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Heartbleed: HUGE security bug affecting "secure" sites


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Old 11-04-2014, 12:42
alanwarwic
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A quick check hints Siri is/was using OpenSSL.

Maybe Apple do not define Siri as a 'key service'.
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Old 11-04-2014, 12:46
flagpole
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A quick check hints Siri is/was using OpenSSL.

Maybe Apple do not define Siri as a 'key service'.
that is what i mean about their ambiguous statement. sly really.
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Old 11-04-2014, 14:00
Matt D
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I like this article from the BBC

It gives you a list of whats been affected and what sites have not.

http://www.bbc.co.uk/news/technology-26971363
BTW the Telegraph list main sites patched etc.
http://www.telegraph.co.uk/technolog...ou-change.html

Obviously Apple crafted their own brand of statement elsewhere so everyone gets to choose extra meanings in what they say.

I'm not so sure about Twitter being safe. It may have claimed that it was not vulnerable, but it *did* still apply the patch. Better safe than sorry...

Google's a weird one. Early reports said it was safe, and all the scanners showed it as being safe from the start of the panic. Yet it has admitted it updated its systems...

Given that it was involved in the discovery, I'd assume that Google updated its systems before the vulnerability became public. Facebook claims it updated before it went public, so surely Google would have done so.

Also... Google's certificates are a month old. Unlike other sites that have applied the Heartbeat patch, Google has not bothered to update its certificates.

Laziness, even though it issues its own certificates to itself? Or, as someone speculated earlier in the thread, did it actually patch its systems a month ago and that's why the certificates were renewed a month ago? Would it / Could it have known that early?
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Old 11-04-2014, 14:05
alanwarwic
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Whilst deprecated OS/X still ships with OpenSSL for use when needed.
It just happens to be the obsolete and safe one from earlier in 2011, just prior to this.

Funny that.
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Old 11-04-2014, 14:49
flagpole
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I'm not so sure about Twitter being safe. It may have claimed that it was not vulnerable, but it *did* still apply the patch. Better safe than sorry...

Google's a weird one. Early reports said it was safe, and all the scanners showed it as being safe from the start of the panic. Yet it has admitted it updated its systems...

Given that it was involved in the discovery, I'd assume that Google updated its systems before the vulnerability became public. Facebook claims it updated before it went public, so surely Google would have done so.

Also... Google's certificates are a month old. Unlike other sites that have applied the Heartbeat patch, Google has not bothered to update its certificates.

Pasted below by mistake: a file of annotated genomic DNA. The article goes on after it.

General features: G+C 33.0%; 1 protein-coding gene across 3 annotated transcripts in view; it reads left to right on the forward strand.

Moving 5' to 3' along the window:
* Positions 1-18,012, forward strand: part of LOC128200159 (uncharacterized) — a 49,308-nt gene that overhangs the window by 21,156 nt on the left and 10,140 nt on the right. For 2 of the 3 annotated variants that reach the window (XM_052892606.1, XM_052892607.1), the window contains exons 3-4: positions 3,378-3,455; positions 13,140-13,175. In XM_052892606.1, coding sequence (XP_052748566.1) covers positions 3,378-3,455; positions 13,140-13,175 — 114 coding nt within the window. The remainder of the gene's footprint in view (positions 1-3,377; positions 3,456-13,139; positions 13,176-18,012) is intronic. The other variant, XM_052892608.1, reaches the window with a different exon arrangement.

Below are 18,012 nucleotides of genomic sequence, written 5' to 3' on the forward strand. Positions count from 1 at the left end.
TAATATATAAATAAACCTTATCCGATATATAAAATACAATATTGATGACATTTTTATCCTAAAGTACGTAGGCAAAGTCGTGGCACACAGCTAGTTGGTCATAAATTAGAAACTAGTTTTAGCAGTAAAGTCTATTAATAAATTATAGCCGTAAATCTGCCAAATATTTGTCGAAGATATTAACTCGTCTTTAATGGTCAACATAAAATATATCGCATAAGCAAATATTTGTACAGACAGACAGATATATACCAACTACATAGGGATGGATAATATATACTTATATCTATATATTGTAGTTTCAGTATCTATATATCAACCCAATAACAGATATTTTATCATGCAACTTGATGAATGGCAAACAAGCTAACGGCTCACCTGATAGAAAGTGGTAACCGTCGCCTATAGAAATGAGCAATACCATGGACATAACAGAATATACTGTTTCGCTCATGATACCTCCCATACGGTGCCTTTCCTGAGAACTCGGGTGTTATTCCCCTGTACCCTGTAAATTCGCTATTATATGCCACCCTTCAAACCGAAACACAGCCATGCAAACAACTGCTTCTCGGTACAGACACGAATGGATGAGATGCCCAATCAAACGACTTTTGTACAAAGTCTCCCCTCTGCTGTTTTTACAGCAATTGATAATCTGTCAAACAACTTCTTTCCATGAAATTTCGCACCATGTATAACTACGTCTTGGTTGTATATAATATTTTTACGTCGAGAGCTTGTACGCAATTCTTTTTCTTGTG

Laziness, even though it issues its own certificates to itself? Or, as someone speculated earlier in the thread, did it actually patch its systems a month ago and that's why the certificates were renewed a month ago? Would it / Could it have known that early?
my certificates in google are showing as issued 2/4/14 but i did read that they were using some issued middle of last month.

i put that down to when they found the bug. given that it is two years old it seems like spending a month fixing it is just plausible.
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Old 11-04-2014, 15:08
IvanIV
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my certificates in google are showing as issued 2/4/14 but i did read that they were using some issued middle of last month.

i put that down to when they found the bug. given that it is two years old it seems like spending a month fixing it is just plausible.
Yesterday Gmail was still using a certificate from March 2014, it's changed now. Probably somebody went oops and changed it. So it still wasn't safe yesterday then.
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Old 11-04-2014, 15:21
IvanIV
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Ha ha, even GeoTrust issued new certificate a couple of days ago for their site that is selling certificates. Nice. It's valid for 2 years, so it's either a coincidence or...
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Old 11-04-2014, 16:00
ianx
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Also... Google's certificates are a month old. Unlike other sites that have applied the Heartbeat patch, Google has not bothered to update its certificates.
my certificates in google are showing as issued 2/4/14 but i did read that they were using some issued middle of last month.
Yesterday Gmail was still using a certificate from March 2014, it's changed now. Probably somebody went oops and changed it. So it still wasn't safe yesterday then.
I suspect you're looking at different sites. When I last checked (about an hour ago), google.co.uk was using a certificate issued on 02/04/2014 but google.com was still using one from 12/03/2014.
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Old 11-04-2014, 16:26
flagpole